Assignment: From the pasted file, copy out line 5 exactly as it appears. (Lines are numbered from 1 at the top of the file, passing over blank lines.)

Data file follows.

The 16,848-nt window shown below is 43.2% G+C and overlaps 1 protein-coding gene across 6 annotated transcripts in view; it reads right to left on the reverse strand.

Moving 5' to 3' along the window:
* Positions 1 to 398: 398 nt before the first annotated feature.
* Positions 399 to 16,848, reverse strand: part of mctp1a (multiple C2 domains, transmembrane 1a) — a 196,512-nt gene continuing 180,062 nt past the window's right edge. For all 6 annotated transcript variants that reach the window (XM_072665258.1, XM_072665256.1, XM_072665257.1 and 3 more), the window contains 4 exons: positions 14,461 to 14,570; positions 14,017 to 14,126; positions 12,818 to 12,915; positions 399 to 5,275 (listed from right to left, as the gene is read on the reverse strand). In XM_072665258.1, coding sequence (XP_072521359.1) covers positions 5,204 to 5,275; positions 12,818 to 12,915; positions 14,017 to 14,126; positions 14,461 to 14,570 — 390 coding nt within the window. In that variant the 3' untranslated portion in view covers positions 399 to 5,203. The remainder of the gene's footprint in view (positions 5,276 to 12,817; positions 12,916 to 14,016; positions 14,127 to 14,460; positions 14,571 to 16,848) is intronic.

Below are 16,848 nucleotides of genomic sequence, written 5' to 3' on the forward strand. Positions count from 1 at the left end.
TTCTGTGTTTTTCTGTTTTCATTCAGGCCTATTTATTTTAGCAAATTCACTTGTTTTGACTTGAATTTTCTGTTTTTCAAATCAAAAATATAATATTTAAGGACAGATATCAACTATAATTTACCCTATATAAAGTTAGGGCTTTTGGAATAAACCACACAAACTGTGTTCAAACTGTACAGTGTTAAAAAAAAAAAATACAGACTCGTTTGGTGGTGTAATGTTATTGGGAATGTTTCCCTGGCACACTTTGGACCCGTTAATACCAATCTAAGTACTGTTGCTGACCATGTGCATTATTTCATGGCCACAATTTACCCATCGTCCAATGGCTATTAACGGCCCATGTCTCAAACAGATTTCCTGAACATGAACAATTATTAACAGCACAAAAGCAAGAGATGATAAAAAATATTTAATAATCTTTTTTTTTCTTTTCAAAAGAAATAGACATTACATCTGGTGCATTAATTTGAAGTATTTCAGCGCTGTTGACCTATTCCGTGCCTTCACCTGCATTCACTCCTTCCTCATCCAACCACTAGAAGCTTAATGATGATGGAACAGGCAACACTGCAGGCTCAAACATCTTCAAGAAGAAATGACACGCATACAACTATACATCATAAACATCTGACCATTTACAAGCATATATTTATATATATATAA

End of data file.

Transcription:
Below are 16,848 nucleotides of genomic sequence, written 5' to 3' on the forward strand. Positions count from 1 at the left end.